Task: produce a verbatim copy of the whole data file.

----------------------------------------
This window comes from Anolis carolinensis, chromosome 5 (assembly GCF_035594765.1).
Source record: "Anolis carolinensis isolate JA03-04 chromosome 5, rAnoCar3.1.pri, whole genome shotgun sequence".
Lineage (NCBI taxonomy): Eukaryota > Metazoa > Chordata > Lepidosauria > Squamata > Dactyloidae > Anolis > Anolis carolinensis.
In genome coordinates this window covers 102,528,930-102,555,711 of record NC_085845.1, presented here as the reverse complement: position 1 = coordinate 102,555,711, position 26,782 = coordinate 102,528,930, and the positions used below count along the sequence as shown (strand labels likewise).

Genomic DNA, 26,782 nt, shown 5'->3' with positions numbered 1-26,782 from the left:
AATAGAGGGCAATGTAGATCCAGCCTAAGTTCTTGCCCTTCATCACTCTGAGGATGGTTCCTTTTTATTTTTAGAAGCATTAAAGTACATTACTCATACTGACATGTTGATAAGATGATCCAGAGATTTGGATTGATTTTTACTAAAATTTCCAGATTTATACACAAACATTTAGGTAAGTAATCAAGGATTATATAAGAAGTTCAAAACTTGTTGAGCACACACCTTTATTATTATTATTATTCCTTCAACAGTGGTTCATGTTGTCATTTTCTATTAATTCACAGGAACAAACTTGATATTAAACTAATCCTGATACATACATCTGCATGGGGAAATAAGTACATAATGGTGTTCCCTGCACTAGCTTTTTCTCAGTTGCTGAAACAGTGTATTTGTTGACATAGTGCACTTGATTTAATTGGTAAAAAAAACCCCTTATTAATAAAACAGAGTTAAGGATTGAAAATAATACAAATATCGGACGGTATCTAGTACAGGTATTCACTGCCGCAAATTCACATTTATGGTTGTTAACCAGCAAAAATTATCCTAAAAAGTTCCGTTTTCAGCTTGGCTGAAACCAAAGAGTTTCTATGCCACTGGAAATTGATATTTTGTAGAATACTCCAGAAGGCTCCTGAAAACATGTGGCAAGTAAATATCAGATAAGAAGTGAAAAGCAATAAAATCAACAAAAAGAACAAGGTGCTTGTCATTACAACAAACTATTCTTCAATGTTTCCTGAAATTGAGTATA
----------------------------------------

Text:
This window comes from Anolis carolinensis, chromosome 5 (assembly GCF_035594765.1).
Source record: "Anolis carolinensis isolate JA03-04 chromosome 5, rAnoCar3.1.pri, whole genome shotgun sequence".
Lineage (NCBI taxonomy): Eukaryota > Metazoa > Chordata > Lepidosauria > Squamata > Dactyloidae > Anolis > Anolis carolinensis.
In genome coordinates this window covers 102,528,930-102,555,711 of record NC_085845.1, presented here as the reverse complement: position 1 = coordinate 102,555,711, position 26,782 = coordinate 102,528,930, and the positions used below count along the sequence as shown (strand labels likewise).

Genomic DNA, 26,782 nt, shown 5'->3' with positions numbered 1-26,782 from the left:
AATAGAGGGCAATGTAGATCCAGCCTAAGTTCTTGCCCTTCATCACTCTGAGGATGGTTCCTTTTTATTTTTAGAAGCATTAAAGTACATTACTCATACTGACATGTTGATAAGATGATCCAGAGATTTGGATTGATTTTTACTAAAATTTCCAGATTTATACACAAACATTTAGGTAAGTAATCAAGGATTATATAAGAAGTTCAAAACTTGTTGAGCACACACCTTTATTATTATTATTATTCCTTCAACAGTGGTTCATGTTGTCATTTTCTATTAATTCACAGGAACAAACTTGATATTAAACTAATCCTGATACATACATCTGCATGGGGAAATAAGTACATAATGGTGTTCCCTGCACTAGCTTTTTCTCAGTTGCTGAAACAGTGTATTTGTTGACATAGTGCACTTGATTTAATTGGTAAAAAAAACCCCTTATTAATAAAACAGAGTTAAGGATTGAAAATAATACAAATATCGGACGGTATCTAGTACAGGTATTCACTGCCGCAAATTCACATTTATGGTTGTTAACCAGCAAAAATTATCCTAAAAAGTTCCGTTTTCAGCTTGGCTGAAACCAAAGAGTTTCTATGCCACTGGAAATTGATATTTTGTAGAATACTCCAGAAGGCTCCTGAAAACATGTGGCAAGTAAATATCAGATAAGAAGTGAAAAGCAATAAAATCAACAAAAAGAACAAGGTGCTTGTCATTACAACAAACTATTCTTCAATGTTTCCTGAAATTGAGTATA